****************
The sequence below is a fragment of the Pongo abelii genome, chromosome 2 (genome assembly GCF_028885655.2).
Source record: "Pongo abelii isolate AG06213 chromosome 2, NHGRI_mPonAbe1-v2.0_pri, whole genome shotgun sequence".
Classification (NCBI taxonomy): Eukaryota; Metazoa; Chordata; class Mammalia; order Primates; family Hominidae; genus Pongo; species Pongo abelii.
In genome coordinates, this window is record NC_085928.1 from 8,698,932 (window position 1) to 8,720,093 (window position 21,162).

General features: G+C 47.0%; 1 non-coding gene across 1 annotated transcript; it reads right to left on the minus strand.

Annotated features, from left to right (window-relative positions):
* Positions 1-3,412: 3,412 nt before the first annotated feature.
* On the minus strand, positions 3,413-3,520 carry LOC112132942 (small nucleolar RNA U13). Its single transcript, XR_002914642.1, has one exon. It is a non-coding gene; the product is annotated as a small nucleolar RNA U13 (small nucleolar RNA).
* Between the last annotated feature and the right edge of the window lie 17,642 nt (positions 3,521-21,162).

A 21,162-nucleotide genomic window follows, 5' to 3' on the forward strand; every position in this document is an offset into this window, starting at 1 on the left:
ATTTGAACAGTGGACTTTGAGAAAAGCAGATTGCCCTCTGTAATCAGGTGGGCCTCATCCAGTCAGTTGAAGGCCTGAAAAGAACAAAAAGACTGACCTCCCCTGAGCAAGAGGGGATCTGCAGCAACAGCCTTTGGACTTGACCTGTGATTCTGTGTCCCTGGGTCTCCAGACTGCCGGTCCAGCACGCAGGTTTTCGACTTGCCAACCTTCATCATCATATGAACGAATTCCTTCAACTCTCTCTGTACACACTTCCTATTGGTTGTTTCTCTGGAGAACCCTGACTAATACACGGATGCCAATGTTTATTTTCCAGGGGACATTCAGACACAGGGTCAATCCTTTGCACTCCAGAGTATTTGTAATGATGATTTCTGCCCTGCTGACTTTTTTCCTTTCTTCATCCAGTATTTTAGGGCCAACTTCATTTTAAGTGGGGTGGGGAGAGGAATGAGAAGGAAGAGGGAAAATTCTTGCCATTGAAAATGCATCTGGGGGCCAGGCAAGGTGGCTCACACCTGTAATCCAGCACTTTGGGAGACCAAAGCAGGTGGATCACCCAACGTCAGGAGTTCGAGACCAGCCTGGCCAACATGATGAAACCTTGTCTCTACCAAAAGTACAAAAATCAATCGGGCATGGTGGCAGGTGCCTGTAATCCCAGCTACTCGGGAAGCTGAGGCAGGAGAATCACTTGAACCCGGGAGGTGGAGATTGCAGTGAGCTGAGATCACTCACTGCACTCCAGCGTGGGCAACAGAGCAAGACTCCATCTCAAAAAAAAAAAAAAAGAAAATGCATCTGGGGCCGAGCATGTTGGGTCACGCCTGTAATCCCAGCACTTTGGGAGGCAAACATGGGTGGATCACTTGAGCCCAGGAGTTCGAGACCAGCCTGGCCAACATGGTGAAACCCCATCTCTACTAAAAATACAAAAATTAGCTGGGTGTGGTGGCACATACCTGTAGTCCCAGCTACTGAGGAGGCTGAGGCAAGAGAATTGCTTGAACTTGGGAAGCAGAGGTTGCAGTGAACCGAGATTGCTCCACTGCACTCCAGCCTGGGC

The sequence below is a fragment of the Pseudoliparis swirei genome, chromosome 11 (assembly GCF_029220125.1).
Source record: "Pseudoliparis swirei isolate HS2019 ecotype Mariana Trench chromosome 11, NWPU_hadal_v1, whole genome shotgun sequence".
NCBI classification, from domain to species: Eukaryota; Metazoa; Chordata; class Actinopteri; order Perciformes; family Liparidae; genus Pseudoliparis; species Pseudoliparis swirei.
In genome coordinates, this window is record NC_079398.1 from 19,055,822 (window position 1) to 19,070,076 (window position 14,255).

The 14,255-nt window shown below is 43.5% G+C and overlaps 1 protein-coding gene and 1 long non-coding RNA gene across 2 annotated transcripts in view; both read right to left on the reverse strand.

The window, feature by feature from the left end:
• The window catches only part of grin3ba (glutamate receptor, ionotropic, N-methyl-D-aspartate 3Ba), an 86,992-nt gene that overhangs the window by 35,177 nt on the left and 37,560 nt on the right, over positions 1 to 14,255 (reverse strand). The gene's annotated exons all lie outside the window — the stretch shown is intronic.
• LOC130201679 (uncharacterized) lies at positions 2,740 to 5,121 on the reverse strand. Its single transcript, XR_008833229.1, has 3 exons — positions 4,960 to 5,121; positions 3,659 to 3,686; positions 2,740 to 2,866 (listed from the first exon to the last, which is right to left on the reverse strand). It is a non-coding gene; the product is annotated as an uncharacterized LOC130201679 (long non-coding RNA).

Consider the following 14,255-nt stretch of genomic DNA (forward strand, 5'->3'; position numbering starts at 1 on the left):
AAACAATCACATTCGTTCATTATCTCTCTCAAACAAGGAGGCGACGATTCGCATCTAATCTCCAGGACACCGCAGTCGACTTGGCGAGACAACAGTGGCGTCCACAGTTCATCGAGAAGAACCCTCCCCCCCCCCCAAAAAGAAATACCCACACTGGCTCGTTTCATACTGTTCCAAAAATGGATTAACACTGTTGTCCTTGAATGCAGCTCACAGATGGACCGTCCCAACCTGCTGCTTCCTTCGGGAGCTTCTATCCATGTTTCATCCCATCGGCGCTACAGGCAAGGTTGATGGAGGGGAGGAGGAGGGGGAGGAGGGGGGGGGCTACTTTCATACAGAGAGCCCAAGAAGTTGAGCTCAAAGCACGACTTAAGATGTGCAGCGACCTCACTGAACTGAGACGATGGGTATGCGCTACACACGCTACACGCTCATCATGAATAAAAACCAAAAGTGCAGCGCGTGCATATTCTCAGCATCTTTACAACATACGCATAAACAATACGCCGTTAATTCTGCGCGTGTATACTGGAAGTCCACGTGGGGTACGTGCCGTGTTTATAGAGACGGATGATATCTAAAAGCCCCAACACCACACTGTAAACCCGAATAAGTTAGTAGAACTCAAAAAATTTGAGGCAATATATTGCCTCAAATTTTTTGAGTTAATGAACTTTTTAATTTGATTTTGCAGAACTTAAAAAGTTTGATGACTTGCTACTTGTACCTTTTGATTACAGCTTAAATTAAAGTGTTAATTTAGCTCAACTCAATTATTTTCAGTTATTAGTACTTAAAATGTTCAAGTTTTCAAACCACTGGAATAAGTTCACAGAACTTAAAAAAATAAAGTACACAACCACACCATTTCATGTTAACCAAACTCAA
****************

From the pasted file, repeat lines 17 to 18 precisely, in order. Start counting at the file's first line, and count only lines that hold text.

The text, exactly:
The window, feature by feature from the left end:
• The window catches only part of grin3ba (glutamate receptor, ionotropic, N-methyl-D-aspartate 3Ba), an 86,992-nt gene that overhangs the window by 35,177 nt on the left and 37,560 nt on the right, over positions 1 to 14,255 (reverse strand). The gene's annotated exons all lie outside the window — the stretch shown is intronic.